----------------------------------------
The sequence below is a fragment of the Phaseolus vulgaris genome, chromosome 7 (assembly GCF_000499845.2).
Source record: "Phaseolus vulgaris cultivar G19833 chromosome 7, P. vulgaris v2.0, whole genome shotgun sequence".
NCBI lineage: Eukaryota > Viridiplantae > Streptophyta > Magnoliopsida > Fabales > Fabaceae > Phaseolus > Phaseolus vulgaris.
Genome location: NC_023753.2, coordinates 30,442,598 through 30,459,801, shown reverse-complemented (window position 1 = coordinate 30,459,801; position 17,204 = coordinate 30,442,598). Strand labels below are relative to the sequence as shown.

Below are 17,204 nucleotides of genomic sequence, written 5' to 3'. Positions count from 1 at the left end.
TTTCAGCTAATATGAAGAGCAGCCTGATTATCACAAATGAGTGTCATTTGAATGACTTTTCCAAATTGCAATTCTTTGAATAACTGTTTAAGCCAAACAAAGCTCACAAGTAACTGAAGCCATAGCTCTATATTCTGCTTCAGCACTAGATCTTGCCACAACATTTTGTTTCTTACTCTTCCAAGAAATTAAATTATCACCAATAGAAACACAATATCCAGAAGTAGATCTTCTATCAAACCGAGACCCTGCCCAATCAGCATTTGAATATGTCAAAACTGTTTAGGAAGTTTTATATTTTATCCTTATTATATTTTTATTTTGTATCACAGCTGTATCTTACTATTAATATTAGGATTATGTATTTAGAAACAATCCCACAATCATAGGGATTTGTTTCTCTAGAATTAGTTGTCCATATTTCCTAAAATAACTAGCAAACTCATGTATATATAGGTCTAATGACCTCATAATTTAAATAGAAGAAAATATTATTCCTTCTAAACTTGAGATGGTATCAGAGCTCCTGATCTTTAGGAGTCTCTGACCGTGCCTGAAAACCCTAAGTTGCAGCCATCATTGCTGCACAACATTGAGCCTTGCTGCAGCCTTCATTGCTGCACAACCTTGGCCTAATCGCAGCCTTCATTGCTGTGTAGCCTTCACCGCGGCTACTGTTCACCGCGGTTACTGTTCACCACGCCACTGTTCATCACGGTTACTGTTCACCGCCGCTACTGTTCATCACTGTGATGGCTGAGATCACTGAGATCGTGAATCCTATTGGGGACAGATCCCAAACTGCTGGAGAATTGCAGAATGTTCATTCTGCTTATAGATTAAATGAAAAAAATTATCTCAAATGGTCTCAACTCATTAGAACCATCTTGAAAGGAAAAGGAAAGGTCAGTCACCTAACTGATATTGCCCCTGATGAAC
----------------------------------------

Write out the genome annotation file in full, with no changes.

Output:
The sequence below is a fragment of the Phaseolus vulgaris genome, chromosome 7 (assembly GCF_000499845.2).
Source record: "Phaseolus vulgaris cultivar G19833 chromosome 7, P. vulgaris v2.0, whole genome shotgun sequence".
NCBI lineage: Eukaryota > Viridiplantae > Streptophyta > Magnoliopsida > Fabales > Fabaceae > Phaseolus > Phaseolus vulgaris.
Genome location: NC_023753.2, coordinates 30,442,598 through 30,459,801, shown reverse-complemented (window position 1 = coordinate 30,459,801; position 17,204 = coordinate 30,442,598). Strand labels below are relative to the sequence as shown.

Below are 17,204 nucleotides of genomic sequence, written 5' to 3'. Positions count from 1 at the left end.
TTTCAGCTAATATGAAGAGCAGCCTGATTATCACAAATGAGTGTCATTTGAATGACTTTTCCAAATTGCAATTCTTTGAATAACTGTTTAAGCCAAACAAAGCTCACAAGTAACTGAAGCCATAGCTCTATATTCTGCTTCAGCACTAGATCTTGCCACAACATTTTGTTTCTTACTCTTCCAAGAAATTAAATTATCACCAATAGAAACACAATATCCAGAAGTAGATCTTCTATCAAACCGAGACCCTGCCCAATCAGCATTTGAATATGTCAAAACTGTTTAGGAAGTTTTATATTTTATCCTTATTATATTTTTATTTTGTATCACAGCTGTATCTTACTATTAATATTAGGATTATGTATTTAGAAACAATCCCACAATCATAGGGATTTGTTTCTCTAGAATTAGTTGTCCATATTTCCTAAAATAACTAGCAAACTCATGTATATATAGGTCTAATGACCTCATAATTTAAATAGAAGAAAATATTATTCCTTCTAAACTTGAGATGGTATCAGAGCTCCTGATCTTTAGGAGTCTCTGACCGTGCCTGAAAACCCTAAGTTGCAGCCATCATTGCTGCACAACATTGAGCCTTGCTGCAGCCTTCATTGCTGCACAACCTTGGCCTAATCGCAGCCTTCATTGCTGTGTAGCCTTCACCGCGGCTACTGTTCACCGCGGTTACTGTTCACCACGCCACTGTTCATCACGGTTACTGTTCACCGCCGCTACTGTTCATCACTGTGATGGCTGAGATCACTGAGATCGTGAATCCTATTGGGGACAGATCCCAAACTGCTGGAGAATTGCAGAATGTTCATTCTGCTTATAGATTAAATGAAAAAAATTATCTCAAATGGTCTCAACTCATTAGAACCATCTTGAAAGGAAAAGGAAAGGTCAGTCACCTAACTGATATTGCCCCTGATGAAC